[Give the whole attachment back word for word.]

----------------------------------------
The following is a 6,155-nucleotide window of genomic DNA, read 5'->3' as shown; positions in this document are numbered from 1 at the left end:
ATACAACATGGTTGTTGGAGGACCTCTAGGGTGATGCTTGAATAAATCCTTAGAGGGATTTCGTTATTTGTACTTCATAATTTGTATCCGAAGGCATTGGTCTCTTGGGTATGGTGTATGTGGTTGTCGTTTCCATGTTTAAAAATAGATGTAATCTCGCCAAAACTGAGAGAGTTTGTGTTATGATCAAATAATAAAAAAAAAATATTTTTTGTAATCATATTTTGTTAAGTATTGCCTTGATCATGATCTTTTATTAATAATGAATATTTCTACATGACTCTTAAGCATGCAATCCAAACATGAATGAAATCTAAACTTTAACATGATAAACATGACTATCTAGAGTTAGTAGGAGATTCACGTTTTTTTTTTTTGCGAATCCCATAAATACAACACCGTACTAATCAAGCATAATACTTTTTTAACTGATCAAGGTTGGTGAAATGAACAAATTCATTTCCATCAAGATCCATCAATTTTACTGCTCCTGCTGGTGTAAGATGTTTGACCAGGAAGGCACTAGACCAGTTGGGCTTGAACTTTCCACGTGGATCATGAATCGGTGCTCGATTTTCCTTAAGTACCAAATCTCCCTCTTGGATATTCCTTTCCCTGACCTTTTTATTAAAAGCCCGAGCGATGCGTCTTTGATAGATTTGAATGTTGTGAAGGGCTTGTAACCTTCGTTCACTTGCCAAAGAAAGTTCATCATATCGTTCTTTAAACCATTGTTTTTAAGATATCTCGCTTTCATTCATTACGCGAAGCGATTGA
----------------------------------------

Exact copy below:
The following is a 6,155-nucleotide window of genomic DNA, read 5'->3' as shown; positions in this document are numbered from 1 at the left end:
ATACAACATGGTTGTTGGAGGACCTCTAGGGTGATGCTTGAATAAATCCTTAGAGGGATTTCGTTATTTGTACTTCATAATTTGTATCCGAAGGCATTGGTCTCTTGGGTATGGTGTATGTGGTTGTCGTTTCCATGTTTAAAAATAGATGTAATCTCGCCAAAACTGAGAGAGTTTGTGTTATGATCAAATAATAAAAAAAAAATATTTTTTGTAATCATATTTTGTTAAGTATTGCCTTGATCATGATCTTTTATTAATAATGAATATTTCTACATGACTCTTAAGCATGCAATCCAAACATGAATGAAATCTAAACTTTAACATGATAAACATGACTATCTAGAGTTAGTAGGAGATTCACGTTTTTTTTTTTTGCGAATCCCATAAATACAACACCGTACTAATCAAGCATAATACTTTTTTAACTGATCAAGGTTGGTGAAATGAACAAATTCATTTCCATCAAGATCCATCAATTTTACTGCTCCTGCTGGTGTAAGATGTTTGACCAGGAAGGCACTAGACCAGTTGGGCTTGAACTTTCCACGTGGATCATGAATCGGTGCTCGATTTTCCTTAAGTACCAAATCTCCCTCTTGGATATTCCTTTCCCTGACCTTTTTATTAAAAGCCCGAGCGATGCGTCTTTGATAGATTTGAATGTTGTGAAGGGCTTGTAACCTTCGTTCACTTGCCAAAGAAAGTTCATCATATCGTTCTTTAAACCATTGTTTTTAAGATATCTCGCTTTCATTCATTACGCGAAGCGATTGA